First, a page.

If you want to hand something to your members, if you want to educate them, you’re out of luck. I often hear people on Twitter asking, “Does anyone know of a progressive resource for (fill in the blank—marriages, same-sex partners, parenting, finances, devotions)?” And then the only response is “if you find out anything, can you let me know?” When I bring this up to people who might provide the resources (scholars, publishers, etc.), they say that they don’t want to “dumb down” their material. They are providing resources for a scholarly audience.

The problem with this idea is that the people in our pews are not dumb, they are just not educated in the same things that we are. I could not pick up a biology textbook and get much out of it. Why do we expect that the biologist in our pews should have to pick up a theological text, written for a handful of people at AAR and expect to understand it? Why do we expect that mechanic–who can fix my car when I have a difficult time finding the dipstick–to understand it? Sometimes the books only seem to be written so that other scholars can check the index to find out if their names appear in it.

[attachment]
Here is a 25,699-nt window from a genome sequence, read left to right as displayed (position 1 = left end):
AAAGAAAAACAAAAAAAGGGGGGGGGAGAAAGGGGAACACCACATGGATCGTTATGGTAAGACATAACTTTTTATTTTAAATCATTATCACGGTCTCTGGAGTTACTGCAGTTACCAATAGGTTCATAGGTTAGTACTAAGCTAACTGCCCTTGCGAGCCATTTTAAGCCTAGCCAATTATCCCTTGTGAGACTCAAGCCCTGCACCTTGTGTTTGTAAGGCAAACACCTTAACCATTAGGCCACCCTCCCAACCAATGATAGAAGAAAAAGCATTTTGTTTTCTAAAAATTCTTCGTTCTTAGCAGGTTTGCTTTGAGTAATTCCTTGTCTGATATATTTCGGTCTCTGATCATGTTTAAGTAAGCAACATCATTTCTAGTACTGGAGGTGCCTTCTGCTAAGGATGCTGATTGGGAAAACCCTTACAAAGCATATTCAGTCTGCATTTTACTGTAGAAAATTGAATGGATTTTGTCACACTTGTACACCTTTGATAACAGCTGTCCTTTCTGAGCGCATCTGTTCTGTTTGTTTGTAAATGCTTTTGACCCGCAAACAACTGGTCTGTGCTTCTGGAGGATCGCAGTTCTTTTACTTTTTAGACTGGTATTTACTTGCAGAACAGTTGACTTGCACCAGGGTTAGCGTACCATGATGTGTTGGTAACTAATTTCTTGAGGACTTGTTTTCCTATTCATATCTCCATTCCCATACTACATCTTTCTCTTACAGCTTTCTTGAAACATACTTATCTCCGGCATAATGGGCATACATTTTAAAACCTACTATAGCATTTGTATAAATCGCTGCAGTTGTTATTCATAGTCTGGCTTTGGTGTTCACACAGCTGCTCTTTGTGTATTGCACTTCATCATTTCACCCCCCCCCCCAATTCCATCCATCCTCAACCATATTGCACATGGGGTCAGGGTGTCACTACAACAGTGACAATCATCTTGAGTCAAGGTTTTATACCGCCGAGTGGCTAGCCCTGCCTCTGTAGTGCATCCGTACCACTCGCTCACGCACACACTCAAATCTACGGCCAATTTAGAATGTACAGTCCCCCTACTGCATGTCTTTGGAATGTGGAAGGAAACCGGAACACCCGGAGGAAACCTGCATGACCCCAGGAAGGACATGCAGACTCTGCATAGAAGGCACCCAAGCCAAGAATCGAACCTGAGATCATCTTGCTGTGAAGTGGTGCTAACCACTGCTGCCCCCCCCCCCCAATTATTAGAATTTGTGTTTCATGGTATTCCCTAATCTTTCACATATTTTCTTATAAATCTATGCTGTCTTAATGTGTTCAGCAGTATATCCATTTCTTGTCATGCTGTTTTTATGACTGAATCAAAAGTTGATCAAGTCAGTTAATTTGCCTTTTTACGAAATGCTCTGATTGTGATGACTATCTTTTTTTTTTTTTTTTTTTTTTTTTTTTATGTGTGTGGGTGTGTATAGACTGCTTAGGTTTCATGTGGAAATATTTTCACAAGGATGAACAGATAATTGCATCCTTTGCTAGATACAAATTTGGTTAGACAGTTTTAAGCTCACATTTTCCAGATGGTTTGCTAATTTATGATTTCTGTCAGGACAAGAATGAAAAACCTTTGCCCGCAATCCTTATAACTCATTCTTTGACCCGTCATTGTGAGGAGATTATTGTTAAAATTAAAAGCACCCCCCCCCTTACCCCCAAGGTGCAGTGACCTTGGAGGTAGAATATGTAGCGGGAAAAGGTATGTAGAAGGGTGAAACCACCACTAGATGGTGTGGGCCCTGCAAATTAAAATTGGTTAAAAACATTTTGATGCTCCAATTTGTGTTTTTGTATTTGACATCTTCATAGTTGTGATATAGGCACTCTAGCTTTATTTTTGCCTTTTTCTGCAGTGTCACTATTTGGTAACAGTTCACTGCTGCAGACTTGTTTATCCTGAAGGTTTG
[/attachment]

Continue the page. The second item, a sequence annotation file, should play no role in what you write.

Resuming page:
When I met a representative from a denominational publisher, the first thing he told me was, “We would never publish one of your books.” It was a strange thing for him to say, since I had never sent in a proposal or even made an inquiry. I mean, to get a rejection out-of-hand like that seemed odd.

I laughed and said, “Why?”

He answered, “Because we only publish scholarly work.”

On one hand, it felt like a personal rejection that I’m still reeling from a couple years later (I’ve told the story countless times to others who have received rejections). But on the other hand, it was a clear statement of strategy on behalf of denominational publishing that had nothing to do with me, personally.  And so it also made me wonder a deeper “why.”

If we believe so much in education, if we believe that it is transformative, why aren’t we providing education for anyone but those who are already highly educated?

Reframing Hope Has Arrived

I’ve been told that my new book, Reframing Hope is now at Alban’s distribution office (you can get the first chapter and a great deals on it here).